Other items are burned, but almost always, it's sage. What "energy" is there and how is it "cleaned"? Occultic mumbo-jumbo. The meditation is occult also, like yoga, which the spa has at different times.

• First you start with a simple intention of focusing on clearing the negative energy out of your space and mind.
More nonsense on "energy."

• Once you have your intention in mind, light the Sage or Palo Santo and hold at a 45 degree angle pointing the tip down towards the flame. Allow it to burn for 30 seconds and then blow it out.
Like "make a wish and blow out the candle" but with an occult intention.

• Place it on any heat-proof burning surface like an abalone shell, a traditional vessel used by Indigenous American people that represents the element of water.
Here there is reference to the pagan practices of Native American Indian shamanic practices.

• If left to rest the stick will smoulder and release smoke for approximately 5 mins. If used for smudging, walk around the room, space, object or person, fanning the smoke over its entirety, whilst focusing on cleansing and clearing negative energy.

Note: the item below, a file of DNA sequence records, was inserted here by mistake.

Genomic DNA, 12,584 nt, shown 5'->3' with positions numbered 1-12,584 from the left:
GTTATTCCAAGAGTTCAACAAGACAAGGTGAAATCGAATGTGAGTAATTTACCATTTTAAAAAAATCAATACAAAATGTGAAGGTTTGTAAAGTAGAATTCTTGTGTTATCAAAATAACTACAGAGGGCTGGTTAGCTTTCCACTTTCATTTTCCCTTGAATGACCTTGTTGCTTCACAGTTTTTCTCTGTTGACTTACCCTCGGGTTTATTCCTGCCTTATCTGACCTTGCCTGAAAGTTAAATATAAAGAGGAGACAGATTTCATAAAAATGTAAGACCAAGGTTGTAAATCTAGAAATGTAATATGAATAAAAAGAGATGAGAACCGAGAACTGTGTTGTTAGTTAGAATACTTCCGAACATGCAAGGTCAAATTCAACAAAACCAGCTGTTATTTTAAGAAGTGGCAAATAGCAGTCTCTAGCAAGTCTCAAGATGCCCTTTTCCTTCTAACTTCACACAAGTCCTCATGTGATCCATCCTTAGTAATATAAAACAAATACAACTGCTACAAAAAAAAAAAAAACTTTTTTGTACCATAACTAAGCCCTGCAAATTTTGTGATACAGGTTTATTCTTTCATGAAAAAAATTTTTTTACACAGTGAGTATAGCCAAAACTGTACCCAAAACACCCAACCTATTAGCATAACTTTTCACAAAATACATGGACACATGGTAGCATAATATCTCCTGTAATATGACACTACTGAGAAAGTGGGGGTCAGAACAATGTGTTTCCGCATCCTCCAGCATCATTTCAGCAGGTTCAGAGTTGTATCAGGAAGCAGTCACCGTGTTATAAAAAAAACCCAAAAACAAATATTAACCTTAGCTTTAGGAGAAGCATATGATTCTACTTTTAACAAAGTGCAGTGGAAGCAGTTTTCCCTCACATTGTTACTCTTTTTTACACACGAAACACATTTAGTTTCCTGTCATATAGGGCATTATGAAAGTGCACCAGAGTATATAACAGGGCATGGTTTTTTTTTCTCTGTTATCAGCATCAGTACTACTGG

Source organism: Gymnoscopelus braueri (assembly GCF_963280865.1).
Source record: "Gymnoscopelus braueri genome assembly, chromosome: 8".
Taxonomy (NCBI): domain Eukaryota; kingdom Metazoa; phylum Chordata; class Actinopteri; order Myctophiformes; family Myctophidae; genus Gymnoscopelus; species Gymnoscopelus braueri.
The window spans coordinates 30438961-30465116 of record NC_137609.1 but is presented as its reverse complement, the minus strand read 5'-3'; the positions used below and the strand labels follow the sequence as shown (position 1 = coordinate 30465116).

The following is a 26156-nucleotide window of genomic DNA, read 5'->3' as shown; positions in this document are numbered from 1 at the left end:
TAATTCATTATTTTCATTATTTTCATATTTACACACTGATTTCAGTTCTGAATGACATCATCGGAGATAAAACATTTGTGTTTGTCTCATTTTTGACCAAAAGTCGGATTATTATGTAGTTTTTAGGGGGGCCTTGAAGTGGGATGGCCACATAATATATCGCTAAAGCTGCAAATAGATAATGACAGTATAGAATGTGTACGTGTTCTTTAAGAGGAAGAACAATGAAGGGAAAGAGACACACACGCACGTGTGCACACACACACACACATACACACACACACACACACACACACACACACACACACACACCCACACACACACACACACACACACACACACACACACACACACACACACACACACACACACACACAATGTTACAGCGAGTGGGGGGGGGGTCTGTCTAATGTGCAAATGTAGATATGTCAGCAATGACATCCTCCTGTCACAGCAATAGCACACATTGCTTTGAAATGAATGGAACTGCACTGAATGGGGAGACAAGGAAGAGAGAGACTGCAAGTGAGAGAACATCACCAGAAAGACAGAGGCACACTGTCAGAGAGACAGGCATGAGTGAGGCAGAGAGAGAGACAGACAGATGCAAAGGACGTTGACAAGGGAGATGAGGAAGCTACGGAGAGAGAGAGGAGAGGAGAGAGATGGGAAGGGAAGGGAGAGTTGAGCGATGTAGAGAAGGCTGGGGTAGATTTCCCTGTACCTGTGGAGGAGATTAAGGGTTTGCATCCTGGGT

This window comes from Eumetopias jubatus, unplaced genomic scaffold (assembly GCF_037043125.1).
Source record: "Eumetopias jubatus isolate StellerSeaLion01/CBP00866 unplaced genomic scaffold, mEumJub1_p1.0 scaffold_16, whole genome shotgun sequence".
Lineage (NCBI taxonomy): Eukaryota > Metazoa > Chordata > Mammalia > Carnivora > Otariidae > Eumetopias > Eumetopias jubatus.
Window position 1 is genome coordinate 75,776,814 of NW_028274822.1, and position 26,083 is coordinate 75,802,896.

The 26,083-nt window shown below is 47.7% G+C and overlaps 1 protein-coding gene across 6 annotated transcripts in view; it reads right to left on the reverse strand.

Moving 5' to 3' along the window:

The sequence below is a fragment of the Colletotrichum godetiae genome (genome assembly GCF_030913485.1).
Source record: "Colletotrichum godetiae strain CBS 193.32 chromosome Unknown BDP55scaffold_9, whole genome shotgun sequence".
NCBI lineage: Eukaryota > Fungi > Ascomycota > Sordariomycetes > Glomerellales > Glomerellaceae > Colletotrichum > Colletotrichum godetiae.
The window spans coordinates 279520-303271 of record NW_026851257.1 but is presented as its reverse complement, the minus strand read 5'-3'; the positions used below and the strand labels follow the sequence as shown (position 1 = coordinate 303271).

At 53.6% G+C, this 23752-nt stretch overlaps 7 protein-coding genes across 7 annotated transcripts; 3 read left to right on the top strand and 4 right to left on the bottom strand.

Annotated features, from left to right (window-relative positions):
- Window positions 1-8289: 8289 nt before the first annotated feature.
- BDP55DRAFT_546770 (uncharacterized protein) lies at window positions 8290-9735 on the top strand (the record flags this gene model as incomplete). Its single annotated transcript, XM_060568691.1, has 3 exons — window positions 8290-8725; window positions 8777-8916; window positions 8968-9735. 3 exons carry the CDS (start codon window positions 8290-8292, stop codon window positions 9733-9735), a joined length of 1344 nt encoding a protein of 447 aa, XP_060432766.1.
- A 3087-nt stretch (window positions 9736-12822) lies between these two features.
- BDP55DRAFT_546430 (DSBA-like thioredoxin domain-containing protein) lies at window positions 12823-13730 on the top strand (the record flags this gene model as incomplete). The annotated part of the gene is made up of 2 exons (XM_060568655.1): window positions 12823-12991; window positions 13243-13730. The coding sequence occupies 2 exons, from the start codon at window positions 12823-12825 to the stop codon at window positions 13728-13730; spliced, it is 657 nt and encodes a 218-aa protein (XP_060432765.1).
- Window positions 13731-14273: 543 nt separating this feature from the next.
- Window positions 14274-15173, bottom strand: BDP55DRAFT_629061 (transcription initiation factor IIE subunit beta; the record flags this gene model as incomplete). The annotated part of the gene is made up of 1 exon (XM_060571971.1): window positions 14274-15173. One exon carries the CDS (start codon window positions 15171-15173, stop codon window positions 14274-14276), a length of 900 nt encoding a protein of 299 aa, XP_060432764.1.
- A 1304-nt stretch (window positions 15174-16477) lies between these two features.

Exactly what is being cleansed, and how is burning sage accomplishing it?

• Once you’ve finished smudging and removed the negative energy, you must push positive energy into the space to maintain balance. To do this, declare your intention out loud or silently in your head.
You must "push positive energy" by declaring your intention to...who??

The pagan/occult concept should be clear. The spa ends with advice on "when to smudge:"

Before you go to bed after a long day around people

• Before and after a you’ve had guests at your home

• When you move into a new home

• When you begin a new job

• When you start your own business

• Before and after a healing session

• Before meditation

• After any illness

• After an argument / conflict

It's an occult panacea! (See civanacarefree.com/cleansing-your-space-smudging-ritual).


Smudging: A Pagan/Occult Ritual That Invites Evil

Smudging, is shamanic; that is, it has been practiced by pagan shamans ("medicine men" who practice divination and sorcery) especially among Native American tribes for spiritual or supernatural purposes, and it is common in the modern Wicca (witchcraft). 

According to one source: